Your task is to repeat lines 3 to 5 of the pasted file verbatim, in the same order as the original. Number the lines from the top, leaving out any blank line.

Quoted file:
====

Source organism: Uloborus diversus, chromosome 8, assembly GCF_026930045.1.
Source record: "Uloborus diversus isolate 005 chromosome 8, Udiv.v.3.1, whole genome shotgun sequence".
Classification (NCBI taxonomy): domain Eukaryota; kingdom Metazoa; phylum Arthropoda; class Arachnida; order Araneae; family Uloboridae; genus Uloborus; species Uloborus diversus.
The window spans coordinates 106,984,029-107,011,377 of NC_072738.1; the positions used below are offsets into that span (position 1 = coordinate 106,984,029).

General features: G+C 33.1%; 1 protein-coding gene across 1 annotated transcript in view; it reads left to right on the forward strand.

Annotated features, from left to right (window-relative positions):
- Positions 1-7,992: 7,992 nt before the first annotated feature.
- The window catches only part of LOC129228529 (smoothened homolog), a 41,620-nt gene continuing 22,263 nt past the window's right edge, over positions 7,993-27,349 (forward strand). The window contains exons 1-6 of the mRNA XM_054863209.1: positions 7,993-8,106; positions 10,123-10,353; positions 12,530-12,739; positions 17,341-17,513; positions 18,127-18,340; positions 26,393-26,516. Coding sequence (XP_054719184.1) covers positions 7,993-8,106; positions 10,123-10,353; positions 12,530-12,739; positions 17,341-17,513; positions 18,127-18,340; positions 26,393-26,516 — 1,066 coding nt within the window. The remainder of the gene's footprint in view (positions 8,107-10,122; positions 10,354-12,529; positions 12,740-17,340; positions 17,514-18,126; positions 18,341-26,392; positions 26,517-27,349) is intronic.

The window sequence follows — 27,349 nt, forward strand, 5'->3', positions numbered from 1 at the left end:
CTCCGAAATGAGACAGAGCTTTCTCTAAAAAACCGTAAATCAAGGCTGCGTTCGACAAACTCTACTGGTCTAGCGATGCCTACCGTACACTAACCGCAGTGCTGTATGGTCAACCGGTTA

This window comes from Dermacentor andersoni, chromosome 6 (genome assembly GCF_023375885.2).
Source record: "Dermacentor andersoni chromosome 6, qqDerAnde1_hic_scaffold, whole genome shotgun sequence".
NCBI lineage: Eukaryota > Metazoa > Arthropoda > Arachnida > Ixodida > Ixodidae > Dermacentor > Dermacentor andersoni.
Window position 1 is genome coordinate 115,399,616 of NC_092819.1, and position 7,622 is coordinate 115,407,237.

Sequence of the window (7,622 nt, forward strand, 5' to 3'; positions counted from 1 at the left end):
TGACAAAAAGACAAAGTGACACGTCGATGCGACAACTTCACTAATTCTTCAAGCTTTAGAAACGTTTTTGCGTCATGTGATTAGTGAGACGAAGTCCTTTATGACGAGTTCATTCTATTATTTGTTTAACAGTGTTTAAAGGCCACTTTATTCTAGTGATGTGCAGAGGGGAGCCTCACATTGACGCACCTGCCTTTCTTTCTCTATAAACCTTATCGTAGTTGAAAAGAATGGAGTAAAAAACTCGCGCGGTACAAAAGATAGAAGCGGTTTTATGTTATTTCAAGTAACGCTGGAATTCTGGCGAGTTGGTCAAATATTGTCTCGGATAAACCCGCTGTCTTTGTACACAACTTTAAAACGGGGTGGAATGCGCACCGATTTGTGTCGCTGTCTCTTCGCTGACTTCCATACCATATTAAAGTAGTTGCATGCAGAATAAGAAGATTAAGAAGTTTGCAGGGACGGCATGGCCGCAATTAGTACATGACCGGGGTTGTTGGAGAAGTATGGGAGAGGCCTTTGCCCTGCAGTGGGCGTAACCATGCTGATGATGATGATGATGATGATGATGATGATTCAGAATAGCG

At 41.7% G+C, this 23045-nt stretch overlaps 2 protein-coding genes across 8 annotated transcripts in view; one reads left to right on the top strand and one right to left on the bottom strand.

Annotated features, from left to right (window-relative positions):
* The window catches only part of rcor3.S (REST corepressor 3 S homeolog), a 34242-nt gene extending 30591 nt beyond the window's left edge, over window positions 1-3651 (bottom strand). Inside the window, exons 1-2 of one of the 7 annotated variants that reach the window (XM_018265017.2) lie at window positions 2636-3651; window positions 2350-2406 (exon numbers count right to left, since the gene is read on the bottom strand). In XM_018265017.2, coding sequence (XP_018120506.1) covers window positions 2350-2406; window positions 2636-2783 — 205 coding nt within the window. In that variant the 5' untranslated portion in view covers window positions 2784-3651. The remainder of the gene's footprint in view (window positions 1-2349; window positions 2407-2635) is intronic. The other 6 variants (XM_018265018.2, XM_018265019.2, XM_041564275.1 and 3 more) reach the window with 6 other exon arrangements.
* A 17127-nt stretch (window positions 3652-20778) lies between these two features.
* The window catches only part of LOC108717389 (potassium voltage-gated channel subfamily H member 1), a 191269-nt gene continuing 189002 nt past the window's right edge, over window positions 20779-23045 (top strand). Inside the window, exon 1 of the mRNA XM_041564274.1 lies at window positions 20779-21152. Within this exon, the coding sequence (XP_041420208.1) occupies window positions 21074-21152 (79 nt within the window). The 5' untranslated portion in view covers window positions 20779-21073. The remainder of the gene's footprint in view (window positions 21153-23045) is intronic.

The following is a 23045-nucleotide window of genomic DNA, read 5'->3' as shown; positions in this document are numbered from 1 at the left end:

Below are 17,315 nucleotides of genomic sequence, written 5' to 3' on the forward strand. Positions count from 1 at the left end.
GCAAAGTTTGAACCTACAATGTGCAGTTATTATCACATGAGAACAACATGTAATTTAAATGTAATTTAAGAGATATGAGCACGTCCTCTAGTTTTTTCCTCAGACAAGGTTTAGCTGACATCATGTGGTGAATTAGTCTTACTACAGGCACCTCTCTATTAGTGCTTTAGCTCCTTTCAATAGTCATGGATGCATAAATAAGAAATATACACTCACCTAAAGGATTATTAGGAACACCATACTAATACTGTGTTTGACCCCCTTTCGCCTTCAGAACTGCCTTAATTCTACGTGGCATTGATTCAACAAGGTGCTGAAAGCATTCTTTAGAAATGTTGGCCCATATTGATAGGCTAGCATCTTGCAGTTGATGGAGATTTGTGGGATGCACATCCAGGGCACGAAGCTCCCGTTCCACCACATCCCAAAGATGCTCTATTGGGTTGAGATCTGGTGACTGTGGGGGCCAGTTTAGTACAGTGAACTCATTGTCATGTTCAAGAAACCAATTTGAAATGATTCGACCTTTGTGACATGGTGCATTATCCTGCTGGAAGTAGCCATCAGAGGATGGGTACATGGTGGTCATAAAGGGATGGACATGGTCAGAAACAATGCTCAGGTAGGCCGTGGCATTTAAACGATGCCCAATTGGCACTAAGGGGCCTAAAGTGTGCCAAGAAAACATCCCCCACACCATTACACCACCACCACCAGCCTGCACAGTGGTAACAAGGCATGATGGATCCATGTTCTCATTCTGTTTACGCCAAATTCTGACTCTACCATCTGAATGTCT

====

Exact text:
Classification (NCBI taxonomy): domain Eukaryota; kingdom Metazoa; phylum Arthropoda; class Arachnida; order Araneae; family Uloboridae; genus Uloborus; species Uloborus diversus.
The window spans coordinates 106,984,029-107,011,377 of NC_072738.1; the positions used below are offsets into that span (position 1 = coordinate 106,984,029).

General features: G+C 33.1%; 1 protein-coding gene across 1 annotated transcript in view; it reads left to right on the forward strand.